There are specific solutions for objects of a particular mass starting out with a particular set of coordinates and velocities, and lots of them result in highly unstable orbits. Take, for example, this one, which involves three objects of equal masses, starting out with zero velocity and sitting at the vertices of a scalene triangle:
[Animation licensed under the Creative Commons Dnttllthmmnm, Three-body Problem Animation with COM, CC BY-SA 4.0]
It's a problem that has application to our understanding of double and triple star systems, which seem to be quite common out there in the cosmos. For people like me, who are fascinated with the possibility of extraterrestrial life, it's especially important -- because if the majority of planets in orbit around a double star (or worse, a triple star) follow unstable trajectories, that would represent a considerable impediment to the evolution of life. Such planets would have wildly fluctuating climates, a possibility that resulted in a plot twist on the generally abysmal 1960s science fiction show Lost in Space, even though when it came up (1) the writers evidently didn't know the difference between a planet's rotation and its revolution, with the result that the blazing heat wave and freezing cold only lasted a few hours each, and (2) in subsequent episodes they conveniently forgot all about it, and it was never mentioned again.
Be that as it may, now that we have a vastly-improved ability to detect extrasolar planets and determine their orbits around their host star(s), it's given us more information about what kinds of trajectories these complex systems can take. For example, consider the system GW Orionis, which was the subject of a paper last week in Science.
GW Orionis is a trio of young stars, two of which are quite close together, and the third further away. The two closer ones are whirling around pretty quickly, and the third making long swoopy dives in toward (and then away from) the others.
Complicated enough, but add to that a set of proto-planetary rings. Three of them, in fact. And unlike our own rather sedate star system, where all the planets except for Pluto are orbiting within under seven degrees' tilt with respect to a flat plane -- even Pluto's orbit is only tilted by fifteen degrees -- this system is kind of all over the place.
Here's an artist's conception of what GW Orionis looks like, based on the measurements and observations we have:
[Image courtesy of L. Calçada/ESO, S. Kraus et al., University of Exeter]
Pretty cool-looking. Given our lack of knowledge of (in this case) six-body problems -- the three stars and the three planetary rings -- no one knows for sure if this is going to be a long-lasting, stable system, or if it will eventually collapse or fly apart. It seems likely that the system would be a planetary Tilt-o-Whirl, and any orbits formed would be as chaotic as the animation I included above, but honestly, that's just a guess.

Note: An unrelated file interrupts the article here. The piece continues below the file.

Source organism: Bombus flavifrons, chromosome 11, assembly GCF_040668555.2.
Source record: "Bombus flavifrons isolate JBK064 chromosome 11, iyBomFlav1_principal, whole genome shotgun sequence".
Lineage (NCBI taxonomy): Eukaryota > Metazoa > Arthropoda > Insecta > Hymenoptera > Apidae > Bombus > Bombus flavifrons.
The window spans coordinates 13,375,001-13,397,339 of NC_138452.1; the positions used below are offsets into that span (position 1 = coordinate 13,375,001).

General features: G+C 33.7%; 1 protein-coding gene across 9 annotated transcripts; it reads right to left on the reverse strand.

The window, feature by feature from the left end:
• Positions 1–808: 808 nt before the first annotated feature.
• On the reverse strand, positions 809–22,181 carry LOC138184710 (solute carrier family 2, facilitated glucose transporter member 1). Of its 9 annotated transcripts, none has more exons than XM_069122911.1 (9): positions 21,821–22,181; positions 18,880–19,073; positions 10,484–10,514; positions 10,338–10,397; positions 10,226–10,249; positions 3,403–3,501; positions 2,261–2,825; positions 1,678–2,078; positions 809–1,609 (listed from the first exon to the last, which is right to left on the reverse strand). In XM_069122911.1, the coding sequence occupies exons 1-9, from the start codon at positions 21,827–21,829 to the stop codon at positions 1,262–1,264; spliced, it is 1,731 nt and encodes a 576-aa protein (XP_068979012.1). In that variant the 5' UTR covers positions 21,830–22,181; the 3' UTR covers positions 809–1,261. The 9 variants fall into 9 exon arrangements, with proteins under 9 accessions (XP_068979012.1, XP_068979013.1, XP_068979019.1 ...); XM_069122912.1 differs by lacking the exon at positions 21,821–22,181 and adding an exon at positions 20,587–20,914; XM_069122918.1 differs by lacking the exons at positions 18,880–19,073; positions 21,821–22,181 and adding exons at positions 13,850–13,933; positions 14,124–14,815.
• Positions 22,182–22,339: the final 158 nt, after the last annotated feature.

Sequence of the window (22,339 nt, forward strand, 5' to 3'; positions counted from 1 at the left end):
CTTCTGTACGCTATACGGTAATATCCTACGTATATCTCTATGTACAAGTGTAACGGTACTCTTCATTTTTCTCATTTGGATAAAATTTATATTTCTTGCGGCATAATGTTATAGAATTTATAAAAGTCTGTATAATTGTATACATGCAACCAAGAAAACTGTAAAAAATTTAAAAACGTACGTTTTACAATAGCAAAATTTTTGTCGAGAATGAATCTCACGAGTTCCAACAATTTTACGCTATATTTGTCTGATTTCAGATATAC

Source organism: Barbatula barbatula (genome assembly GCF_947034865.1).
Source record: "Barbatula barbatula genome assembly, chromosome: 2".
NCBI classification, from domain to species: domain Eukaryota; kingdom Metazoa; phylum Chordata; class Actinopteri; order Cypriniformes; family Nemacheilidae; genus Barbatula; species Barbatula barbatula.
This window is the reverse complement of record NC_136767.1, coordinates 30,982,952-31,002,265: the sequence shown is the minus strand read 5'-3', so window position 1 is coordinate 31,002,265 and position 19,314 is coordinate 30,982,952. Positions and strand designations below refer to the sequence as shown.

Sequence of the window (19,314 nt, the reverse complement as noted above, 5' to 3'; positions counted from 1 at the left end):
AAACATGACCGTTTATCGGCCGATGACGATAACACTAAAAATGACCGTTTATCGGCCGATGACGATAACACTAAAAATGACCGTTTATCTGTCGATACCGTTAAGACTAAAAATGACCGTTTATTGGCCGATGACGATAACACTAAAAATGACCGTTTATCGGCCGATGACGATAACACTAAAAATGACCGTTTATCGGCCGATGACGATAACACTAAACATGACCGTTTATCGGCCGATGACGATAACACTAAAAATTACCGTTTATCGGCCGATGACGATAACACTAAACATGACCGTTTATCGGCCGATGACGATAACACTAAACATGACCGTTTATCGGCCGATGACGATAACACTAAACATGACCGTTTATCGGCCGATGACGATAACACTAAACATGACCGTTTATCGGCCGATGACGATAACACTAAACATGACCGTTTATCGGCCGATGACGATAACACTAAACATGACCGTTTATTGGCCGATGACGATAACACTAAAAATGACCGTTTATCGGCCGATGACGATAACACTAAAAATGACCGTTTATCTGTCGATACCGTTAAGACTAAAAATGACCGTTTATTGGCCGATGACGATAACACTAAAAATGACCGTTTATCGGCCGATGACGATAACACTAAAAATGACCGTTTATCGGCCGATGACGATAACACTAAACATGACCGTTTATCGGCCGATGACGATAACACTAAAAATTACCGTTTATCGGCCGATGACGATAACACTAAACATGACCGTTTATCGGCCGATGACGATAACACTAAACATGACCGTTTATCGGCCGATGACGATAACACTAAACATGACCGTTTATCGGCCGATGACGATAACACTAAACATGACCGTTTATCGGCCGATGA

However, it's entertaining to think of what life would be like on a planet with three suns in the sky. One more even than Tatooine:
The more we scan the skies, the more awe-inspiring things we find. I'm glad to live in a time when our ability to study the stars has improved to the point that we're able to consider not just systems like our own, but the vast array of possibilities that are out there. One thing's for certain: if you are into astronomy, you'll never be bored.
Humans have always looked up to the skies. Art from millennia ago record the positions of the stars and planets -- and one-off astronomical events like comets, eclipses, and supernovas.
And our livelihoods were once tied to those observations. Calendars based on star positions gave the ancient Egyptians the knowledge of when to expect the Nile River to flood, allowing them to prepare to utilize every drop of that precious water in a climate where rain was rare indeed. When to plant, when to harvest, when to start storing food -- all were directed from above.
As Carl Sagan so evocatively put it, "It is no wonder that our ancestors worshiped the stars. For we are their children."
In her new book The Human Cosmos: Civilization and the Stars, scientist and author Jo Marchant looks at this connection through history, from the time of the Lascaux Cave Paintings to the building of Stonehenge to the medieval attempts to impose a "perfect" mathematics on the movement of heavenly objects to today's cutting edge astronomy and astrophysics. In a journey through history and prehistory, she tells the very human story of our attempts to comprehend what is happening in the skies over our heads -- and how our mechanized lives today have disconnected us from this deep and fundamental understanding.
[Note: if you purchase this book using the image/link below, part of the proceeds goes to support Skeptophilia!]
Love your animation!ReplyDelete
What generally happens is that multiple star systems eventually (say, in a few million years) fly apart except for hierarchical pairings that are relatively close enough to behave like single stars.
For example, with Tatooine, you've got a planet orbiting a close pair. That's stable. But to add a third star, it must be far enough away from the first two that they're effectively a single point. That'll make it far enough that it doesn't show a disk, although it may still be bright enough to light up the night brighter than a normal office conference room.
Add a fourth star, and it either needs to closely orbit #3 or else be way, way far out there.
So the upshot is that for most stories, you shouldn't have more than one or two stellar disks in the sky.